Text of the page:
The breakdown of civil discourse in Kenya

Sometime late last year, I went to buy clothes in Muthurwa, a market on the south-eastern fringes of the Nairobi CBD. At one of the stalls, where I had just picked a particularly good pair of trousers, the seller asked for my name as he fumbled in his back pocket for change. When he heard it, he said with a toothy grin, “The Presidency is yours this time round.”

I barely knew the man. But I knew the assumptions he had made to come up to the conclusion he had just voiced out to me. I also knew he wanted to start a conversation. A political conversation. But I didn’t have anything to tell him, so I gave him an awkward smile in response and walked away with my change and new clothes. The Presidency could wait.

It’s a truism, but Kenya has been in a political mood for quite a while now. The obvious cause, which I will appear dumb for even mentioning, is that it is an election year. A slightly more subtle cause is the simple fact that we like talking about politics, like that good vendor in Muthurwa. Politics is a great way to start a conversation (for some of us), and an even better one to revive a conversation that has sputtered out (for the rest of us).

But any keen person must have by now made the worrying observation that, although we love politics and we enjoy talking about it, we are not very good at it. Our political conversations — on all the platforms on which we have them — have this incredible tendency to devolve into shouting matches and insult-slinging festivals, where we mercilessly claw at everybody we disagree with and all they stand for, seeking to wipe them off the very face of the earth.

It’s often entertaining, sometimes not so, but always barbaric. Because we create proxy battles and fight each other on those, while forgetting the solid grounds on which the conversation started and should have remained all along. And boy, do we have a talent for making a mess of it.

There’s nothing as shocking as seeing two men slugging it out in comments on a Facebook post, then going to their profiles and seeing that one got married ten years ago and the other just graduated from university; in short, two people who ought to know, through experience and education, that it profits one little to throw around words he’d be ashamed to say to himself in the dark.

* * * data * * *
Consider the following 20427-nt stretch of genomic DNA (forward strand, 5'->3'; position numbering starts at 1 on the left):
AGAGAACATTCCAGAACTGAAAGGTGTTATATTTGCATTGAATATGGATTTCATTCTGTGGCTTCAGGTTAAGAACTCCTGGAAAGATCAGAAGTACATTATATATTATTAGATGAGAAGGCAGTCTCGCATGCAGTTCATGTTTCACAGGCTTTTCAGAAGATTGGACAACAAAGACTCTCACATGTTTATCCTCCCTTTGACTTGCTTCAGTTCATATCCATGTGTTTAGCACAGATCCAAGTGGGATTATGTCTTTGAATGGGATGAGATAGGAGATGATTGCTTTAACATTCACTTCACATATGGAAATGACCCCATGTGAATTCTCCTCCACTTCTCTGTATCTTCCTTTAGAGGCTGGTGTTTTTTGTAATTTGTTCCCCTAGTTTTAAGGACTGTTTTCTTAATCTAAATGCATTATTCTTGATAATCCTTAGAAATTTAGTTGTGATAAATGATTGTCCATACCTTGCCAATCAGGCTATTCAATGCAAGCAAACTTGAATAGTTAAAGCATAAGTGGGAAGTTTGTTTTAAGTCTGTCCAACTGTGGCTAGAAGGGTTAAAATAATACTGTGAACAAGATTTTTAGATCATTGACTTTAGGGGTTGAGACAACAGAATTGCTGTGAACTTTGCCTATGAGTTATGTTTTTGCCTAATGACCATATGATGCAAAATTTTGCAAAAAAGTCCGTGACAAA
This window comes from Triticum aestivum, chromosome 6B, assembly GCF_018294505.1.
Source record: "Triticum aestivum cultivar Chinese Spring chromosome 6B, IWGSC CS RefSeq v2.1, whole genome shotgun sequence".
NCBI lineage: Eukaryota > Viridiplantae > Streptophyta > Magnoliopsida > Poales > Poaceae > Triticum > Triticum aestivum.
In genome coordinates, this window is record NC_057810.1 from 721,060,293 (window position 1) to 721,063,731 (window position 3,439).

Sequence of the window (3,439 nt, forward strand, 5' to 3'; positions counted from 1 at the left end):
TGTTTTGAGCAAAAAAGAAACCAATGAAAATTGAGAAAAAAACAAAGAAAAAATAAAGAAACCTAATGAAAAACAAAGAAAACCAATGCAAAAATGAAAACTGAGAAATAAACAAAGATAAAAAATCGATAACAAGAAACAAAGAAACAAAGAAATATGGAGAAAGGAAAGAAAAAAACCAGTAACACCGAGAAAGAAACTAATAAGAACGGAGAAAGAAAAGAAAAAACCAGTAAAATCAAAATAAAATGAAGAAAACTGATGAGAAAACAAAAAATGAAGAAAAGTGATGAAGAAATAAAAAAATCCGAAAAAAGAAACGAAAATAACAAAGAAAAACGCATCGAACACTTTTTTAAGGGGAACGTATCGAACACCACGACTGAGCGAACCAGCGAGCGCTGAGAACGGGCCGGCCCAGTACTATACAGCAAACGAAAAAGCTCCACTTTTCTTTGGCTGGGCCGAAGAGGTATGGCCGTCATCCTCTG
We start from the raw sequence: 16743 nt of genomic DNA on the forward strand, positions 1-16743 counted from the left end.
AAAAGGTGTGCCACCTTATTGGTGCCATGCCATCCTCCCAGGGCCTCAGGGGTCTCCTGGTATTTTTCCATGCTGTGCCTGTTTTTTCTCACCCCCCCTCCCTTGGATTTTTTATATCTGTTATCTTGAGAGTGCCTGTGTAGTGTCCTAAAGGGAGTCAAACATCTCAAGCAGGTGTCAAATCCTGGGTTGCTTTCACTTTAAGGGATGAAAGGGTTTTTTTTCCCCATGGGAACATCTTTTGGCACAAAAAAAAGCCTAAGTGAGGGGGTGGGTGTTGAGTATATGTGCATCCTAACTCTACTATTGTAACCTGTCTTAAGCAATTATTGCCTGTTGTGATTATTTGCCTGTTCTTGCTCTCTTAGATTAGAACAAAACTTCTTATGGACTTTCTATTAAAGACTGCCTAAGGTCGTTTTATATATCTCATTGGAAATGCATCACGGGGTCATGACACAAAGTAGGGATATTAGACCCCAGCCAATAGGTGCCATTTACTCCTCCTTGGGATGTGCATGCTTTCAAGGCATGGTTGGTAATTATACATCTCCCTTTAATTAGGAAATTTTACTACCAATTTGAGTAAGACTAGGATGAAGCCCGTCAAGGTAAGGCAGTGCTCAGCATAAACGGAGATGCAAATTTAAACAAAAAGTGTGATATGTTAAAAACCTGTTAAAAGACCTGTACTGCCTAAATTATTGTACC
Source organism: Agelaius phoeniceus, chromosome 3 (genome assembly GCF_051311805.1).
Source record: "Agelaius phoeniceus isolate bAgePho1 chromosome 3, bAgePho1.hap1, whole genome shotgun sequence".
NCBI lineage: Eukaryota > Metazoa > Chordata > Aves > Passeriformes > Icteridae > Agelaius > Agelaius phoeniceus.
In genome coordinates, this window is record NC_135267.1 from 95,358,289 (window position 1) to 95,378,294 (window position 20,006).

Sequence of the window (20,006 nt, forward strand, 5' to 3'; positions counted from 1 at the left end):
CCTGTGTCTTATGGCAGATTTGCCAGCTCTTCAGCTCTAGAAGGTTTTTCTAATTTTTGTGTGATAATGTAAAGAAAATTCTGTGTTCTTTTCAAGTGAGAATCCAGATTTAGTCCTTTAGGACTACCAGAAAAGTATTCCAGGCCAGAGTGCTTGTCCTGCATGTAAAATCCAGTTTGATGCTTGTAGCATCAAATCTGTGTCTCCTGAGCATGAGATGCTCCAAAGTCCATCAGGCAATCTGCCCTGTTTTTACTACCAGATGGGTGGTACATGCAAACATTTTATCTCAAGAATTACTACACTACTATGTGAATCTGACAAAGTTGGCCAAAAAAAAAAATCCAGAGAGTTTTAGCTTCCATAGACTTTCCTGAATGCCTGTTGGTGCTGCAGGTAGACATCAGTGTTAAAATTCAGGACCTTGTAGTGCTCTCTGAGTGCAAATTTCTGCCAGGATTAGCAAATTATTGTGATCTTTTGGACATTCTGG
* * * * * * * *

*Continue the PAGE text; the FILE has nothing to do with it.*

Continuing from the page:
Why is this so? Why are we so terrible at political conversations? Is it perhaps because we are unable to listen to one another? Somehow, when someone begins speaking, we already know what he wants to say, and we jump in with a response before he is even halfway through with his point.

Although, let’s admit it, many times we are correct in predicting what the others want to say, we also have to admit that there is something childish about not letting someone complete their statement nevertheless. Listening is an important component of any conversation, if for no other reason than that it lets one person know that their opinion is at least worthy of another’s eardrums. And that counts for a lot.

Perhaps we are also bad at political conversations because we are experts at raising our voices. For whatever reason, whenever we have these conversations, we tend to drag along all the emotions the good Lord endowed us with, heating up the air so much, you can literally see blood vessels dilating on foreheads and necks to let off the excess heat.

Needless to say, shouting is counterproductive; to borrow the timeless words of the venerable Professor Higgins from the classic musical “My Fair Lady,” you will get much further with your friend if you first learn not to offend his ears with your cackling. Cackling is best left for barnyard animals. We are human beings, and, at the very least, we can control the decibels our vocal cords muster. That’s not asking for too much, is it?

Furthermore, in these conversations, I think we tend to forget that there’s always the possibility that we could be wrong. In fact, because this is politics, it is not just possible, but also quite probable, that we are wrong. So, perhaps we should be more open to the possibility that the other person’s opinion has nuggets of the truth. That way, we can build up the truth and discards those elements in our opinion whose relationship to the truth are like oil’s to water.

And finally, even if all the above observations are as hard to accept as a big pill down the throat, we should at least respect the people with whom we hold political conversations, even if, nay especially if, we disagree. That opponent is a human being, with a mind of his own and hence the freedom to hold whatever opinion makes sense to them, even if we can’t understand why that patently mistaken opinion would make sense to them.

We are all children of Mother Earth, and I think it’s only fair that we don’t defile our planet with spittle and worthless fire in the name of political argument. We have already done enough of that with other things… like plastics. If we only got more sober in the way we discuss politics, our problems would be half solved.

Feature image: Unknown source.

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